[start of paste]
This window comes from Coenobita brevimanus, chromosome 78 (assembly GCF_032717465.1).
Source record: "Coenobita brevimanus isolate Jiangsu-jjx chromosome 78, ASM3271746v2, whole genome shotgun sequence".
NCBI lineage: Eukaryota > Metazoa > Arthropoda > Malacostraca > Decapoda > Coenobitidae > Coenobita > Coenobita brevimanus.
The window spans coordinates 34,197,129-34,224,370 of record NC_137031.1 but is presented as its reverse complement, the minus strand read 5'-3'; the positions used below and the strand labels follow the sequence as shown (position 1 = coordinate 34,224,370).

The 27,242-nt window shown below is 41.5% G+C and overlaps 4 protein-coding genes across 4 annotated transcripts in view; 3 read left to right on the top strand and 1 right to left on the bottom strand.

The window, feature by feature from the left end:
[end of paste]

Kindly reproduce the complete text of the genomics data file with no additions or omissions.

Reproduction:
This window comes from Coenobita brevimanus, chromosome 78 (assembly GCF_032717465.1).
Source record: "Coenobita brevimanus isolate Jiangsu-jjx chromosome 78, ASM3271746v2, whole genome shotgun sequence".
NCBI lineage: Eukaryota > Metazoa > Arthropoda > Malacostraca > Decapoda > Coenobitidae > Coenobita > Coenobita brevimanus.
The window spans coordinates 34,197,129-34,224,370 of record NC_137031.1 but is presented as its reverse complement, the minus strand read 5'-3'; the positions used below and the strand labels follow the sequence as shown (position 1 = coordinate 34,224,370).

The 27,242-nt window shown below is 41.5% G+C and overlaps 4 protein-coding genes across 4 annotated transcripts in view; 3 read left to right on the top strand and 1 right to left on the bottom strand.

The window, feature by feature from the left end: